The median income for a household in the county was $51,899, and the median income for a family was $57,025. Males had a median income of $41,480 versus $27,807 for females. The per capita income for the county was $25,019. About 3.40% of families and 5.60% of the population were below the poverty line, including 5.60% of those under age 18 and 5.70% of those age 65 or over.

Politics

Presidential elections results
Park County vote
by party in presidential elections
[10]
Year Republican Democratic Others
2020 56.9%6,99139.9% 4,9033.2% 397
2016 58.9%6,13532.8% 3,4218.3% 861
2012 55.9%5,23641.2% 3,8622.9% 268
2008 52.2%4,89645.3% 4,2502.5% 237
2004 57.2%4,78141.2% 3,4451.6% 131
2000 55.2%3,67735.9% 2,3938.9% 595
1996 50.8%2,66135.2% 1,84414.0% 736
1992 35.8%1,53030.6% 1,30733.7% 1,439
1988 56.9%1,90940.0% 1,3433.1% 105
1984 70.3%2,04127.0% 7822.7% 79
1980 59.3%1,62324.6% 67416.0% 438
1976 55.2%1,03439.6% 7415.2% 97
1972 70.3%1,00127.1% 3862.6% 37
1968 58.6%60127.9% 28613.6% 139
1964 48.9% 49351.0%5150.1% 1
1960 59.3%64240.5% 4380.2% 2
1956 70.6%71529.3% 2970.1% 1
1952 68.9%77530.5% 3430.6% 7
1948 55.3%63743.8% 5050.9% 10
1944 60.8%67038.7% 4260.5% 6
1940 53.0%98646.7% 8690.3% 6
1936 35.4% 74663.3%1,3361.3% 28
1932 33.3% 57760.9%1,0575.8% 101
1928 62.8%74035.6% 4191.6% 19
1924 56.1%66026.9% 31617.0% 200
1920 58.2%51136.5% 3205.4% 47
1916 34.5% 37262.5%6743.1% 33
1912 29.9% 29353.9%52916.2% 159

Park County is consistently Republican. It has not voted for the Democratic nominee for President since Lyndon B. Johnson in 1964.

Communities

Towns

Census-designated place

Other unincorporated communities

Ghost towns

In the animated television series South Park , the fictional town of the same name is situated in Park County, Colorado. [11]

Part of the film The Looters (1955), and the television series The Texan , were filmed in Park County. The Looters is the story of a plane crash in the Rocky Mountains. The filming was undertaken about Tarryall Creek. The advertising poster reads: "Five desperate men ... and a girl who didn't care ... trapped on a mountain of gale-lashed rock!" [12]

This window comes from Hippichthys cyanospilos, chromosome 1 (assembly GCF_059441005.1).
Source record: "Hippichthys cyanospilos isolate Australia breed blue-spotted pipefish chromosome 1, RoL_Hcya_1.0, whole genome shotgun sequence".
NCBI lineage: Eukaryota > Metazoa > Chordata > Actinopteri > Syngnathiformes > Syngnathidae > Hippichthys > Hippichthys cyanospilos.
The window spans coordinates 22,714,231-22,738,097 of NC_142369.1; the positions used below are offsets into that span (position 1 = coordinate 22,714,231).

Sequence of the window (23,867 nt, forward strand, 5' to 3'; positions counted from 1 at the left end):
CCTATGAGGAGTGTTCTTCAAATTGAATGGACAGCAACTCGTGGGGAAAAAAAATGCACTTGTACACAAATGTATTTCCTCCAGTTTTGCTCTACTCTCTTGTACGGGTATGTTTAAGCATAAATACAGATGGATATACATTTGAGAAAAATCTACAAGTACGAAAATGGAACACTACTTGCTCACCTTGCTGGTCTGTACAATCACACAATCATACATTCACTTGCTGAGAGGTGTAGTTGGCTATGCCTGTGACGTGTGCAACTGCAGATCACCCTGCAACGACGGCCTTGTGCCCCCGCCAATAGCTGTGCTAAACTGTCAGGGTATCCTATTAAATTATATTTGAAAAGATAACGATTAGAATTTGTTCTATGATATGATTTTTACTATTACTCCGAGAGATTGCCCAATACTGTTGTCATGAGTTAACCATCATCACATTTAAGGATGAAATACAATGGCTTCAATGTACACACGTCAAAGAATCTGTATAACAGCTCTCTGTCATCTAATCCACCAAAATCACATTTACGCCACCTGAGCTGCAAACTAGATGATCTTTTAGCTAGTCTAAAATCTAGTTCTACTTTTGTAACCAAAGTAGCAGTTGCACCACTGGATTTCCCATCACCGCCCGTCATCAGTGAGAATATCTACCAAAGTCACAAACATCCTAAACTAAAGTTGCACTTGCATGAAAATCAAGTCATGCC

Notable people

See also

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References

  1. 1 2 "State & County QuickFacts". United States Census Bureau. Archived from the original on June 6, 2011. Retrieved June 10, 2014.
  2. "Find a County". National Association of Counties. Archived from the original on May 31, 2011. Retrieved June 7, 2011.
  3. "US Gazetteer files: 2010, 2000, and 1990". United States Census Bureau. February 12, 2011. Retrieved April 23, 2011.
  4. "Population and Housing Unit Estimates" . Retrieved December 12, 2019.
  5. "U.S. Decennial Census". United States Census Bureau. Retrieved June 10, 2014.
  6. "Historical Census Browser". University of Virginia Library. Retrieved June 10, 2014.
  7. "Population of Counties by Decennial Census: 1900 to 1990". United States Census Bureau. Retrieved June 10, 2014.
  8. "Census 2000 PHC-T-4. Ranking Tables for Counties: 1990 and 2000" (PDF). United States Census Bureau. Retrieved June 10, 2014.
  9. "U.S. Census website". United States Census Bureau . Retrieved May 14, 2011.
  10. Leip, David. "Dave Leip's Atlas of U.S. Presidential Elections". uselectionatlas.org. Retrieved May 26, 2017.
  11. "Towelie". South Park . Season 5. Episode 8. August 8, 2001. Comedy Central.
  12. Laura King Van Dusen, "Movie Making", Historic Tales from Park County: Parked in the Past (Charleston, South Carolina: The History Press, 2013), ISBN   978-1-62619-161-7, pp. 182-183.
  13. "Rob Carrigan, Gottlieb Fluhmann's ghost and Ratcliff side of the story, October 27, 2012". trilakestribune.net. Archived from the original on February 2, 2014. Retrieved January 21, 2014.

Coordinates: 39°07′N105°43′W / 39.12°N 105.71°W / 39.12; -105.71